The below article is lifted from the Westone Hearing Healthcare website, from the article titled "THE IMPORTANCE OF TAKING GOOD IMPRESSIONS AND HOW TO ASSESS AN IMPRESSION ONCE REMOVED". https://www.westone.com/store/hearing_health_care/news/the-importance-of-taking-good-impressions-and-how-to-assess-an-impression-once-removed

The ear is much like a person’s fingerprints in that every individual on the planet has their own unique pattern, and your ears are just as distinctive or unique as your fingerprints. Just like the human ear, custom-fit earpieces come in all sorts of different shapes, sizes and colors that are designed for an astonishing number of various purposes. There is however one thing that every single custom-fit earpiece ever created does have in common – the production process for each earpiece started with an impression of the ear.

It is truly impossible to overstate the importance of getting a good ear impression taken before ordering a custom earpiece, as without a good impression, the laboratory producing the earpiece will never have a complete picture to work with of all the landmarks and shapes within the ear that play a crucial role in creating a proper-fitting earpiece from the impression received. A good ear impression picks up every small, physical detail inside the human ear, and essentially works as the blueprint that shows earpiece manufacturers EXACTLY how each custom earpiece needs to specifically be produced for each individual customer.

Here at Westone, we receive an average of about 1,000 impressions from people all over the world every single day. While we have certainly seen an increase in the number of digital or scanned impressions sent-in to us in recent years, over 95% of the impressions received at Westone continue to be the classic, physical impression like the ones seen in the images throughout this post.

To ensure that a proper ear impression has been taken the moment it is removed from an individual’s ear, an accurate and thorough assessment of the finished impression should immediately be performed, even before the patient or customer gets out of the chair in which they just had their impression taken.

To help assist in the impression taking process, we have put together a simple five-point checklist that can be used to assess the quality of any ear impression. Each of these recommendations or “points” can be used every time an impression is taken, and hopefully will help to ensure that you are always instantly able to identify whether a proper ear impression has been taken or not before sending the impressions to your preferred earpiece manufacturer.


1. Make sure the Concha is round and full without any pockets or voids present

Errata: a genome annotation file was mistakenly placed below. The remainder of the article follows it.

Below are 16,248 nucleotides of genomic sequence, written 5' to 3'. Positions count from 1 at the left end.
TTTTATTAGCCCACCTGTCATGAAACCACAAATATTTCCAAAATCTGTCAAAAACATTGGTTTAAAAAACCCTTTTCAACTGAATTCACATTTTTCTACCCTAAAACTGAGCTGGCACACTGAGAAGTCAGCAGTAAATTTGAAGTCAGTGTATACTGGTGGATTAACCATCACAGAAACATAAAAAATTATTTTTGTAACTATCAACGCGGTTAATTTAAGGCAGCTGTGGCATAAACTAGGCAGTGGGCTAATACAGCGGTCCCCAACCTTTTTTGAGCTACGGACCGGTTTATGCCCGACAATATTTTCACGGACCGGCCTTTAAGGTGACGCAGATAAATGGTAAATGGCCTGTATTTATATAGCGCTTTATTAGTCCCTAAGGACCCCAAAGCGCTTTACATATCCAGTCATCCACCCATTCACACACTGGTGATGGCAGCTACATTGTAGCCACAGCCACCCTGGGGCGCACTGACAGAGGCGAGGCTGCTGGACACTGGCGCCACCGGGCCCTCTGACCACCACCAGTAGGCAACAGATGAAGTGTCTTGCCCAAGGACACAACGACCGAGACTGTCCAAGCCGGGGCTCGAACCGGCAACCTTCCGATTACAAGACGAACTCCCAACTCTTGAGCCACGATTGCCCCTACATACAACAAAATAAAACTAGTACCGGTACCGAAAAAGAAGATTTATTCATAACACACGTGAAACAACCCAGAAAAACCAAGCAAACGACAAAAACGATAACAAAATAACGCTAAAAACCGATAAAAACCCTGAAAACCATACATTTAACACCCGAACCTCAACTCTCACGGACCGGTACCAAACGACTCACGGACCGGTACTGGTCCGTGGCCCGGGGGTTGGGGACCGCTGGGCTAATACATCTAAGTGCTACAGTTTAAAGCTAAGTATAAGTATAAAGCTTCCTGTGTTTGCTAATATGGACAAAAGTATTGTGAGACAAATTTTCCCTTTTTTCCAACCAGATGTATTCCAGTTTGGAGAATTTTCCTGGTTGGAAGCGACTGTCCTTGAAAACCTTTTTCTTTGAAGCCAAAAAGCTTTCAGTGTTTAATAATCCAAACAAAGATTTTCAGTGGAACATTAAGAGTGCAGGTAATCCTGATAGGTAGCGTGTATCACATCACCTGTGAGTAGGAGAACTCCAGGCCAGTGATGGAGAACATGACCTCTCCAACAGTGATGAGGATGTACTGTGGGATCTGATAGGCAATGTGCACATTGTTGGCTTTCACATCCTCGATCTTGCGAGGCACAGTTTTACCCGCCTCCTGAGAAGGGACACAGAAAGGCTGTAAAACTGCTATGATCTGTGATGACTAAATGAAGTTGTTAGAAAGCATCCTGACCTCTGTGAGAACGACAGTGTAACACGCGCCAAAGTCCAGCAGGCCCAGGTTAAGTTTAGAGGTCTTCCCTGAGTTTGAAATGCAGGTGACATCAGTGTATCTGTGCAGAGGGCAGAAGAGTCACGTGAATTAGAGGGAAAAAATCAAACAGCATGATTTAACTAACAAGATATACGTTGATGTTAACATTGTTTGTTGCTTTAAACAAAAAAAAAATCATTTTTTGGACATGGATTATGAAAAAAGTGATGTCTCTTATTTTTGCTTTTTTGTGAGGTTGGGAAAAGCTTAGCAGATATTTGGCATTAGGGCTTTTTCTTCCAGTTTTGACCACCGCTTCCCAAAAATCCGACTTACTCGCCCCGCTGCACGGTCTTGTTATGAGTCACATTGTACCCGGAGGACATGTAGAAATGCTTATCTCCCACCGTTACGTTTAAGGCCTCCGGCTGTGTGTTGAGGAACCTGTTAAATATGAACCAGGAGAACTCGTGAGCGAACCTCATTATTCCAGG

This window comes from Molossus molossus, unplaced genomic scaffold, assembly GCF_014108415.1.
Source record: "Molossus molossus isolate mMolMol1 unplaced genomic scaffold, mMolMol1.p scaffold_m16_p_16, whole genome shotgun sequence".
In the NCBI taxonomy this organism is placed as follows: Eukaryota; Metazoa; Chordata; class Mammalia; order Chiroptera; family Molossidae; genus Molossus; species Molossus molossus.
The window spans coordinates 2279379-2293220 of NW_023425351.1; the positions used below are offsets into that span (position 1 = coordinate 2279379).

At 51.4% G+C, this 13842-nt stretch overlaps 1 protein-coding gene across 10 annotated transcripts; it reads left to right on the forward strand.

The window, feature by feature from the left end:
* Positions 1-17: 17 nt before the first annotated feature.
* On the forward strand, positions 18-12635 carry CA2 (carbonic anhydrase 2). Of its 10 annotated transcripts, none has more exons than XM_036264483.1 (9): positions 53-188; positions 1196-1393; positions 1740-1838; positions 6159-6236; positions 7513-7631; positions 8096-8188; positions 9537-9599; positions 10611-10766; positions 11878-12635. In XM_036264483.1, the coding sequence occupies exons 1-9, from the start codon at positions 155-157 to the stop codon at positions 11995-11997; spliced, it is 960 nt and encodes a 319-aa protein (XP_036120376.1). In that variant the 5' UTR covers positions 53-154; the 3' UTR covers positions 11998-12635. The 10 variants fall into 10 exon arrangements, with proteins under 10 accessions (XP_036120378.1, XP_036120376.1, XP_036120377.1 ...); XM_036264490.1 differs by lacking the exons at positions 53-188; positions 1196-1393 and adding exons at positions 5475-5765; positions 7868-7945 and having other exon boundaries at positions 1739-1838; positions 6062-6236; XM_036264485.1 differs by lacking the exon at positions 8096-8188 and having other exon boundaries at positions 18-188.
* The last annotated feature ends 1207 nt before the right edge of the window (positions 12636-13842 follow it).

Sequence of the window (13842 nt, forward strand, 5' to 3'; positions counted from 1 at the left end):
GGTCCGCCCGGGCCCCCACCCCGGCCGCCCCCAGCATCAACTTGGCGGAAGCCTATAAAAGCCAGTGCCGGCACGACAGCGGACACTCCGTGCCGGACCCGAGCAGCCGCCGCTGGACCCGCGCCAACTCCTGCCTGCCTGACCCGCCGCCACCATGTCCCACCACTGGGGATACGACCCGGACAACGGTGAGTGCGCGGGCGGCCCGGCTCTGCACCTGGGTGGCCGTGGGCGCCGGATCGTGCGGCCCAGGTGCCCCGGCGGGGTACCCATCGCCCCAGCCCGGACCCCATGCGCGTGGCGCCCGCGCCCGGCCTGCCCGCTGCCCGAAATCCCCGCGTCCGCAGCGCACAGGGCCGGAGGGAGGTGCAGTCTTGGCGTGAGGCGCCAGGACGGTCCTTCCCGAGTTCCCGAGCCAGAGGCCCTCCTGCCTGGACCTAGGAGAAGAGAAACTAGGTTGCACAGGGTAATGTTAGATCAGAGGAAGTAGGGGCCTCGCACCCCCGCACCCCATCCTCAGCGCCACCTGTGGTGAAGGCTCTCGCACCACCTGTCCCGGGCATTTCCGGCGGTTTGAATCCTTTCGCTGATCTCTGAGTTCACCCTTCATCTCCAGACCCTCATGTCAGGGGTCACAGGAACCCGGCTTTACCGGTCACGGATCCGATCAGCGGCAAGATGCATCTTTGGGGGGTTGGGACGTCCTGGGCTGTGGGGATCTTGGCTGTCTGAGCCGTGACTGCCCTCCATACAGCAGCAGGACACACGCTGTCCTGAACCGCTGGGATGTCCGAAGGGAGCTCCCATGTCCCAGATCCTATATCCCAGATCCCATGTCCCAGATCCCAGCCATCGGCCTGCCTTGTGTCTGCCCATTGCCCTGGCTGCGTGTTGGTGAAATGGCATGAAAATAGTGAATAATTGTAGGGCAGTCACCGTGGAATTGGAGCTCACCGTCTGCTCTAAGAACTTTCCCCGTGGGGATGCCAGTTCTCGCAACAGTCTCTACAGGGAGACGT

Make sure that the concha bowl is fully represented with the finished impression; the majority of the retentive features of the finished earpiece are derived from this anatomical feature. The Concha or Concha Bowl is where most of the earpiece is likely to rest in the ear, so always make sure the Concha area of the impression is properly covered or filled-in with impression material.


2. The Canal Length of the impression goes to the Second Bend in the ear canal

The more complete the canal portion of the ear is, the better we are able to utilize that information to create a better fit. This also however gives the lab a more accurate picture of an ear canal’s shape and direction, which assists lab technicians to ensure that earpieces producing audio or channeling outside noise into the earpieces funnel any incoming noise directly to the eardrum.

3. The Helix is completed through to the tip

While there may be differing opinions about the effectiveness of a helix lock on a finished earpiece, the helix area does help to provide significant retentive benefit to a finished earpiece which helps ensure the earpiece stays locked in place once inserted, so this area should definitely not be overlooked when inspecting the impression.

4. Make sure that there are no “wormy”, voided or under-filled areas on the ear impression

If any area of the impression appears to have any gaps, voids or be “under-filled” with impression material, the impression should be discarded and a new impression should be taken to replace it, as a proper-fitting earpiece will never be able to be produced off any impressions with deficiencies such as the ones shown in the images directly above this text.

5. Make sure there are no “shiny spots” on the surface of the impression

Shiny spots on the surface of a cured ear impression typically indicate that the impression cured due to contact with air rather than curing or hardening properly on its own. An earpiece made from an impression with shiny surfaces will often result in an earpiece that is undersized.